Supporting working parents during back-to-school season and beyond

As families all over the country enter another school year, a more structured routine is a welcome change for many (if not all) parents whose summers are busy juggling caretakers and camp schedules, vacations, screen time and trying to make sure their kids don't forget everything they learned during the prior school year.

But the benefit of getting back to a more consistent routine also comes with the stress of homework, testing, extracurricular activity schedules, transportation and more.

This stress can also extend into the workplace as parents and other caretakers attempt to rebalance work and family commitments. According to Pew Research, both parents work full time in 46% of all two-parent households today. Workplace leaders and managers who show support and offer flexibility for their employees’ families can improve their focus and productivity. Here are five ways you can help ease your employees’ transition into the back-to-school season and beyond:

Offer flexible schedules

Be aware of working parents’ family commitments and work with them to plan their schedules accordingly. Whether it is allowing an employee to start their day a little later so they can get their kids on the bus or leaving early for a soccer game or practice, be willing to work around priority commitments. Also keep open lines of communication and touch base with employees often so you can stay ahead. This is especially important in the retail, hospitality and food service industries, where a majority of schedules are given only a week or less in advance.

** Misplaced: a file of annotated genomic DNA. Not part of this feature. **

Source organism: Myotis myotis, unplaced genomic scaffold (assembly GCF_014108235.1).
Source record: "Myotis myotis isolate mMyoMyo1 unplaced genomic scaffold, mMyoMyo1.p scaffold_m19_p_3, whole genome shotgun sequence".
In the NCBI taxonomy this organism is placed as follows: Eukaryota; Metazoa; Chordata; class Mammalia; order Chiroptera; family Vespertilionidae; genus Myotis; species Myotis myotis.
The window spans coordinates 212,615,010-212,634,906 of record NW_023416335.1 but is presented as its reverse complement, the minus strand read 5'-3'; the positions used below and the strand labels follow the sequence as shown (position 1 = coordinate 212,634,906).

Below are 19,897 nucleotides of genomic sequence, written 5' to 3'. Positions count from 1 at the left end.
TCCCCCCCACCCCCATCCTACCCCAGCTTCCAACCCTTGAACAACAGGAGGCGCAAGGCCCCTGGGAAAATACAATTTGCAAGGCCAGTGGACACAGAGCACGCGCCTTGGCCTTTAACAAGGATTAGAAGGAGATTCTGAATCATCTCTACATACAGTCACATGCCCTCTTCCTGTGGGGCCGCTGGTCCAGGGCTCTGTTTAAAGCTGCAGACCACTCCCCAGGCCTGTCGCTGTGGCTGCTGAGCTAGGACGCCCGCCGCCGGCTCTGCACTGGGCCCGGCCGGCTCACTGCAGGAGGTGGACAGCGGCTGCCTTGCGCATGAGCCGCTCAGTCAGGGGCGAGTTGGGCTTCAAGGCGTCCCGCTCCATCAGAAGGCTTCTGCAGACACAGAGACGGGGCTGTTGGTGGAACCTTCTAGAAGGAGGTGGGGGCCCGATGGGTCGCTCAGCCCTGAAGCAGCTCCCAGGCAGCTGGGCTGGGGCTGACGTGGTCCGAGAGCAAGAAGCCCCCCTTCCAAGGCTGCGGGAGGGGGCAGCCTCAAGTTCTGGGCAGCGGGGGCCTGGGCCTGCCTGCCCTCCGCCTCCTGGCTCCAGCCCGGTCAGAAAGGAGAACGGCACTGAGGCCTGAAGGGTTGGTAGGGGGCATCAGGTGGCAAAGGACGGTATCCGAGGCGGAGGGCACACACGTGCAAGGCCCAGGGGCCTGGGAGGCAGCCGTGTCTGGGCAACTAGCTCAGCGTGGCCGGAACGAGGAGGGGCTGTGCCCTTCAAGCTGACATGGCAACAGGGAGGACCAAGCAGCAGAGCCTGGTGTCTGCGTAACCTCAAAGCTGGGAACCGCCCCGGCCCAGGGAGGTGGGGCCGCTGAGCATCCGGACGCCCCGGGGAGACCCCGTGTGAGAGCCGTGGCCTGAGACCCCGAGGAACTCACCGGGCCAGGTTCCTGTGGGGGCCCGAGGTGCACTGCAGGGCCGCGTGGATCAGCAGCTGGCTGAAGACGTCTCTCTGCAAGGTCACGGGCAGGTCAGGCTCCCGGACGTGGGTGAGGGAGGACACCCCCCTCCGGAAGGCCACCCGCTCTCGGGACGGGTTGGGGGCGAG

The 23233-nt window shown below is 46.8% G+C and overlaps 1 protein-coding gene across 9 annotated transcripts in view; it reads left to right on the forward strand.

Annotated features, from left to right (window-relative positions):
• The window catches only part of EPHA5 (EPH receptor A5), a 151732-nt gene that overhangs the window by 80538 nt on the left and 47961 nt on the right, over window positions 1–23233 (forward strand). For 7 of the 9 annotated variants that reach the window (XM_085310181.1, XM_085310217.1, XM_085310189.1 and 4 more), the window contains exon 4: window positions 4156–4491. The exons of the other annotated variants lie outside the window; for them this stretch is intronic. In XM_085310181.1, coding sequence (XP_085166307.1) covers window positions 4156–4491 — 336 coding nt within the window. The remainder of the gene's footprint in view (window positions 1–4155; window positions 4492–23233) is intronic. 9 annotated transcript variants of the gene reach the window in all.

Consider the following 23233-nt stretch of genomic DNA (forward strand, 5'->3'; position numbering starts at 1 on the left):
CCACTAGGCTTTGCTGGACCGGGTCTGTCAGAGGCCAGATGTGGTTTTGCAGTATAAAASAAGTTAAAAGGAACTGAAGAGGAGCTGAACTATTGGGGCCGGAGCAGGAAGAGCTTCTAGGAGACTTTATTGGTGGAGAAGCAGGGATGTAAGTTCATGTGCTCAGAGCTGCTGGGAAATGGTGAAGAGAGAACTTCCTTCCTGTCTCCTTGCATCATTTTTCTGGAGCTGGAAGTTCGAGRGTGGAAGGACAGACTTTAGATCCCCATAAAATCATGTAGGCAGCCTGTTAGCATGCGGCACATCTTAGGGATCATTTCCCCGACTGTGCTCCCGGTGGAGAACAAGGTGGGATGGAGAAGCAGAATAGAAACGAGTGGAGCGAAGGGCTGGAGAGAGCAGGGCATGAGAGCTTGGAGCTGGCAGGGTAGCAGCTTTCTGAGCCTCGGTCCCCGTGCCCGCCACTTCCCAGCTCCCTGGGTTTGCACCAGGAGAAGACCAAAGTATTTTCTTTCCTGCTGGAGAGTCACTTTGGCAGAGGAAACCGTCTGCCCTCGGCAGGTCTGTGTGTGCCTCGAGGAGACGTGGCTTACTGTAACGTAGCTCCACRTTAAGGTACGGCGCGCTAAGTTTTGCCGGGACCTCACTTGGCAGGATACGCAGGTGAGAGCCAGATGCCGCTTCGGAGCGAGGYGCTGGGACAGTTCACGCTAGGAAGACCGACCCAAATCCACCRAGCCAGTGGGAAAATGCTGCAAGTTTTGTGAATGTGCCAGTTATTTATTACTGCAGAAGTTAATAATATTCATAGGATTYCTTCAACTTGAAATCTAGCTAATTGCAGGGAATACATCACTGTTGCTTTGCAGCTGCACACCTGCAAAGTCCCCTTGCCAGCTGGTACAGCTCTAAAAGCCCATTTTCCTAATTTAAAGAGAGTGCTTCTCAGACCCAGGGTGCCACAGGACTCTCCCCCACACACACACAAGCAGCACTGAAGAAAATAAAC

Encourage remote work days

The Trends in Workplace Flexibility study from FlexJobs and WorldatWork reported that 85% of employers allow telecommuting on an ad hoc basis, 82% allow flexible scheduling and 82% allow workers to work part time. This is especially helpful for commuters who may benefit from working from home to accommodate their kids’ back-to-school breakfast or chorus programs. Telecommuting has shown productivity benefits and has reduced absenteeism. In fact, according to Global Work Place Analytics, companies that allow telecommuting report a 63% decline in unscheduled absences.

Prioritize quality over quantity

While there are certainly exceptions, worker productivity is determined more by the outcomes produced than the number of hours worked. Where possible, allow employees to manage their time, and place your trust in them to get the job done. Similarly, some employees are more productive during off hours, so as long as employees are delivering results, try not to get too hung up on a hard-and-fast 9-to-5 schedule.

Focus on wellness

Many parents are short on time for themselves. Companies that offer wellness benefits such as gym memberships, flu-shot clinics and other health-oriented perks can demonstrate support for and a commitment to the health of all their employees. Parents especially value these benefits, as they can help them save time and focus on other matters.

Respect time off

In 2015, more than half of working Americans did not use their allotted time off, according to Project: Time Off. In addition, 22% of workers said it was challenging to take time off because they wanted to show they were dedicated to their employer. This is detrimental to overall productivity, as studies show that time off can help make for improved employee attitudes and performance. Encourage all employees to use their vacation and flex time, and be mindful of their time off, so they can truly disconnect and reset.

Working with your employees to ensure they have what they need to be successful -- including peace of mind when it comes to some of the day-to-day parenting stresses -- can go a long way.

 

Cord Himelstein is vice president, Michael C. Fina Recognition.

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